12 Amazing Benefits of Sake

by John Staughton (BASc, BFA) last updated -

 Likes  Comments

Drinking sake is a traditional part of Japanese culture, but this beverage also has a number of surprising health benefits.

What is Sake?

Sake is a popular beverage that is made by fermenting rice. A common staple of Japanese culture, sake is not widely consumed around the world. While wine is made through the fermentation of crushed grapes or other fruits, sake is brewed in a similar way to beer, in which the starch of polished rice grains becomes sugar and begins to ferment. In terms of alcohol content, Japanese rice wine usually has a concentration of 15% ABV, making it similar to traditional wine. This alcohol also tastes quite like wine and is commonly compared to dry white wine, or light and fruity white wine. The rice used to make sake is not fit to eat, but there are nearly 100 different types of rice throughout Japan that are used to prepare it. Thus there is a wide variety of flavors and styles of this popular beverage.

Pouring sake into a cup

Sushi paired with sake makes for an amazing combination for a date-night dinner. Photo Credit: Shutterstock

Nutrition Facts

Alcoholic beverage, rice (sake)
Serving Size :
NutrientValue
Water [g]78.4
Energy [kcal]134
Energy [kJ]561
Protein [g]0.5
Carbohydrate, by difference [g]5
Calcium, Ca [mg]5
Iron, Fe [mg]0.1
Magnesium, Mg [mg]6
Phosphorus, P [mg]6
Potassium, K [mg]25
Sodium, Na [mg]2
Zinc, Zn [mg]0.02
Copper, Cu [mg]0.01
Selenium, Se [µg]1.4
Alcohol, ethyl [g]16.1
Sources include : USDA

Sake Nutrition

Due to the fact that sake is made from rice, it has a number of unique nutrients that are not found in most alcohols, including selenium and various amino acids that the body needs. A 100-gram serving of sake contains roughly 135 calories, as well as a small amount of protein and iron.

Sake Benefits

There are a wealth of health benefits associated with drinking Japanese rice wine on a regular basis, including lowering blood pressure, improving sleep quality, and preventing obesity, among others.

  • Improving overall digestive health including gastritis
  • Preventing obesity and associated health risks
  • Strengthening hair and preventing hair loss
  • Slowing the onset of osteoporosis
  • Boosting circulation throughout the body to improve oxygenation
  • Aiding in the recovery of liver health, when consumed in moderation
  • Regulating cholesterol levels to improve heart health
  • Aiding in the treatment of mental illness
  • Shielding the skin from premature aging

How to Drink?

The consumption of sake is deeply ingrained in Japanese culture, and in many Japanese restaurants, there are certain traditions associated with this beverage, such as drinking it from specific cups and serving it from specific saucers. Depending on the season and the type of sake, it can be served cold, chilled, hot or warm.

How to Make Sake?

The production of sake is quite a challenging and time-intensive process so amateurs rarely attempt to make this beverage. That being said, if you do wish to make your own, the general steps in the process are below.

Pouring sake into a cup

Homemade Sake Recipe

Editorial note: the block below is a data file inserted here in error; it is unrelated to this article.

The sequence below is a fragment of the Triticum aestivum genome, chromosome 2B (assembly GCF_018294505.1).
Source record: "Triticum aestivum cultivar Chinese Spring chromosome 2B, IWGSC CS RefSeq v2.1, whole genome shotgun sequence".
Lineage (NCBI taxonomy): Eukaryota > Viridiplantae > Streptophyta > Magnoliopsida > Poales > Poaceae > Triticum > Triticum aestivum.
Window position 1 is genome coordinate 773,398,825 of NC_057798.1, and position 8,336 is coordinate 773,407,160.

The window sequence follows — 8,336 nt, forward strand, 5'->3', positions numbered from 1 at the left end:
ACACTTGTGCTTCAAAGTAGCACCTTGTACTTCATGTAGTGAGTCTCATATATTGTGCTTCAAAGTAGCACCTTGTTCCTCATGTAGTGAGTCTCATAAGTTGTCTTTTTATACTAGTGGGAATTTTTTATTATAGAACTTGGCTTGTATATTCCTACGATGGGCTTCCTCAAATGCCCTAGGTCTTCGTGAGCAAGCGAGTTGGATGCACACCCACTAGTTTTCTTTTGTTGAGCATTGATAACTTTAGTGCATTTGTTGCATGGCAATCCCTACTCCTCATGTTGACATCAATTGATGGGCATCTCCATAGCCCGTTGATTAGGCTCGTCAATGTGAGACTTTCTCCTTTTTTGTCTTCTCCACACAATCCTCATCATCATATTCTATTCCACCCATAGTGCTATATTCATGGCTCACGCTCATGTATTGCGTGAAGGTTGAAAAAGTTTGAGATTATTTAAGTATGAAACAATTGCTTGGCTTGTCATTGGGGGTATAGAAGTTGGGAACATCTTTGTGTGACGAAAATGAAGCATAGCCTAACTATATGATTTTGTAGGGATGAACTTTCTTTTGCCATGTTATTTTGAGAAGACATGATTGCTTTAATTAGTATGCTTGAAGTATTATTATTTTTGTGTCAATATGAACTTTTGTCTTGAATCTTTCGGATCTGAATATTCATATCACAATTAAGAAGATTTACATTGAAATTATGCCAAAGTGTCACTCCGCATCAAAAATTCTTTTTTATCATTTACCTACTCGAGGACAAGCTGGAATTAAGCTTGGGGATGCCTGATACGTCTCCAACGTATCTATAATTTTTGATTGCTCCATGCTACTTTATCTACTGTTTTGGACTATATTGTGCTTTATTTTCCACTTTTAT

Relish the malted beer-like taste of Japan's favorite rice wine!
5 from 1 vote
Print Pin Rate
Course: Drinks, Alcoholic drink
Cuisine: Japanese
Keyword: Rice Wine, sake, Japanese sake, Japanese rice wine
Servings: 2 gallons
Author: Ishani Bose

Ingredients

  • 4 kg of polished rice
  • 1.13 kg of koji
  • 7.6 liters of water
  • 4 grams of yeast

Instructions

  • Wash and steam-cook the polished rice bran.
  • Mix the rice with yeast and koji, a type of rice that has already been cultivated with a specific mold.
  • Allow the mixture to begin to ferment, adding rice, yeast, and koji over the next four days.
  • This fermenting mash will be allowed to sit for 3 to 5 weeks.
  • Press, filter, and blend the liquid that remains.

Sake Side Effects

There are a few side effects that are specific to this beverage. The side effects of drinking excess Japanese rice wine include the following:

  • Hangover
  • Dehydration
  • Nausea or a headache
DMCA.com Protection Status
About the Author

John Staughton is a traveling writer, editor, publisher and photographer with English and Integrative Biology degrees from the University of Illinois in Champaign-Urbana (USA). He co-founded the literary journal, Sheriff Nottingham, and now serves as the Content Director for Stain’d Arts, a non-profit based in Denver, Colorado. On a perpetual journey towards the idea of home, he uses words to educate, inspire, uplift and evolve.

Rate this article
Average rating 3.5 out of 5.0 based on 35 user(s).

Latest Health News:

Middle-aged man wearing glasses and reading a book with a smile

Sans Forgetica Hard To Read, Doesn’t Help Memory: Study

In 2018, a team at RMIT, Australia designed a new font to aid memory retention. Called Sans Forgetica, the broken-looking font was the first of its kind and…

READ MORE
Aerial view of fires in the Amazon rainforest

Game Model Reveals The For United Effort Against Climate Change

A game model designed by scientists has shed light on the unfortunate realities of climate change and global action against it. According to what was observed…

READ MORE

How Age, Gender, & Culture Decide Loneliness

In the last few years, there has been increasing concern over loneliness and its effect on mental health. But what makes us feel lonely even when we are part…

READ MORE